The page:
Circle 1 - Upgrading your disk space

The gold standard documentation to do a disk upgrade is the Hinsdale Guide, and I'd recommend you read it very carefully before you put torx wrench to Tivo.

If you've assembled or upgraded a PC before, the hardware portion is pretty straightforward. There are a couple ways to damage your Tivo (or you) like touching part of the unshielded power supply or accidentally disconnecting a very important wire, but for the most part, it was a low risk venture.

Like others, I recommend taking out the original hard disk and keeping it safely stored somewhere instead of simply adding a second drive to mix. If things go bad, you can likely just reconnect the original and everything will be back to where you began. More importantly, if you proceed on to the next circle of hell, you have something pristine that you can always fall back upon and get things back up running. This saved my butt, so I'm talking from experience.

The basic process is that you take out the original drive from the Tivo, install it in your old clunker computer and boot it off of a specialized boot CD. The software will help you back up the drive to the another disk. At this point, you power down, hook up your shiny new big hard drive to the clunker, boot the system up again, and copy the data on to the new drive. You will also need to "bless" the drive to tell it you have more disk space. Overall, it's pretty easy stuff as long as you make sure your drives are set in the right Master/Slave position and on the right IDE bus. It takes a while to do and it is much easier if you do not care about the shows already recorded on your original drive.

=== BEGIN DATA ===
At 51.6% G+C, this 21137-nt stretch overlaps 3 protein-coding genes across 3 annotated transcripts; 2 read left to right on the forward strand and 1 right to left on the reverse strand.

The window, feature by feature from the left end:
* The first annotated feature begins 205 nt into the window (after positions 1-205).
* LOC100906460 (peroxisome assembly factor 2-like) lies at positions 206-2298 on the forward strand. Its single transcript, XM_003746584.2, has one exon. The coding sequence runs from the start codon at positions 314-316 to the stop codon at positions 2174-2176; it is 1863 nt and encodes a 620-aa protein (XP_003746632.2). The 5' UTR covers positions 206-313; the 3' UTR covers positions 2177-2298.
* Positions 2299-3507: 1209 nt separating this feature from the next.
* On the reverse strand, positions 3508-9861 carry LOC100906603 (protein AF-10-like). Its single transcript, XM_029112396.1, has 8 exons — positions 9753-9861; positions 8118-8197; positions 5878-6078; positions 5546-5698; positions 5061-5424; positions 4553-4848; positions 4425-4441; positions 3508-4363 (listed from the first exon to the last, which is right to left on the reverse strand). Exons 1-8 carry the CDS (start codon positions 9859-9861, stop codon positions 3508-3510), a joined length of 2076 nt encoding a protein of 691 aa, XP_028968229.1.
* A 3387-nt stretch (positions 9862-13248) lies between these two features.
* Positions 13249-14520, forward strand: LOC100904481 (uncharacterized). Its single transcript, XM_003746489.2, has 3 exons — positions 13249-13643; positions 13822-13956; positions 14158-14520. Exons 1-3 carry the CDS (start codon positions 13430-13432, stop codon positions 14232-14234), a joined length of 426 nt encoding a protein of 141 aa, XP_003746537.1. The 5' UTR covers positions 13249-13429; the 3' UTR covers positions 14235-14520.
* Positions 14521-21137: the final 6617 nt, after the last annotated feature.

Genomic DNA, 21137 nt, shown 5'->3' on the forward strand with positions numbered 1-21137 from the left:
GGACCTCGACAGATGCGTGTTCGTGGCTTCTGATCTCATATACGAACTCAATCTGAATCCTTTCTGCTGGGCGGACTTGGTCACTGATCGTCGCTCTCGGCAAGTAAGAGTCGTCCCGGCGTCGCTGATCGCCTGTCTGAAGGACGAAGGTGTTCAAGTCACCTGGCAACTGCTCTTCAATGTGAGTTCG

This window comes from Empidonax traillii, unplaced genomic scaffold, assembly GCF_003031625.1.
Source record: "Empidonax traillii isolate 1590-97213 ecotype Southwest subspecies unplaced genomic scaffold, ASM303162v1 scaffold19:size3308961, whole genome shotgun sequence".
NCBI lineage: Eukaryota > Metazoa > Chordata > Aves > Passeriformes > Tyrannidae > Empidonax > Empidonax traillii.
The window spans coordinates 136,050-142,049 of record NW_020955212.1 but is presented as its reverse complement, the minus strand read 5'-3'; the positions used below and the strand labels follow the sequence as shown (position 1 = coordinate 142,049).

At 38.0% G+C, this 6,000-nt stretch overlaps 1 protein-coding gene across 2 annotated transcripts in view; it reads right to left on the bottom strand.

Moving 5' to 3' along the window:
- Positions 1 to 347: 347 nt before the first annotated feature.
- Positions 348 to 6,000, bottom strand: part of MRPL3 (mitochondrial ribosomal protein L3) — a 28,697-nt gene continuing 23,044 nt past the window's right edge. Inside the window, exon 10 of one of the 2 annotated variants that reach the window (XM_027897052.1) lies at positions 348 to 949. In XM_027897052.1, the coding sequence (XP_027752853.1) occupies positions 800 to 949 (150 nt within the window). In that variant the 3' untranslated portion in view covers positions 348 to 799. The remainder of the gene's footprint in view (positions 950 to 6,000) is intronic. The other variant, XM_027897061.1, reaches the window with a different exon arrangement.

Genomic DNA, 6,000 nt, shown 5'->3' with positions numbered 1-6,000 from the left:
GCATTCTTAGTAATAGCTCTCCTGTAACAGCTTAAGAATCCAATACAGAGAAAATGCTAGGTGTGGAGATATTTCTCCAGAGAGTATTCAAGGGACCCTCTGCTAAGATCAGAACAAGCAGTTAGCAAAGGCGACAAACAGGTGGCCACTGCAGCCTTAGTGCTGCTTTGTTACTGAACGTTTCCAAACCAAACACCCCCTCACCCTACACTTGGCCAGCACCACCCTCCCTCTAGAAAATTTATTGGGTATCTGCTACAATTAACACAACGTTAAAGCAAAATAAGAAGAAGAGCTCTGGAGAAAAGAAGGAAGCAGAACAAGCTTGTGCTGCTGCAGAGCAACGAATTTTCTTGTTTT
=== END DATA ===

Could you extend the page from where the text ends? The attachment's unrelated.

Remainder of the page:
The upside of doing this is that you can get a nice big drive in your Tivo and be the envy of all your friends and neighbors. The downside is that you void your warranty, there is a small risk that you could fry yourself or your Tivo, and you could be out the cost of your Tivo and few burned eyebrow lashes. Don't say that I didn't warn you.

Circle 2 - Hacking the OS

For those adventurous souls, you could step right into Circle 2 without reconnecting the drive to your Tivo, but I wouldn't recommend it. There is too much that could go wrong and you could save yourself some frustration by verifying that your shiny new hard disk is working properly before trying to monkey with the OS and software.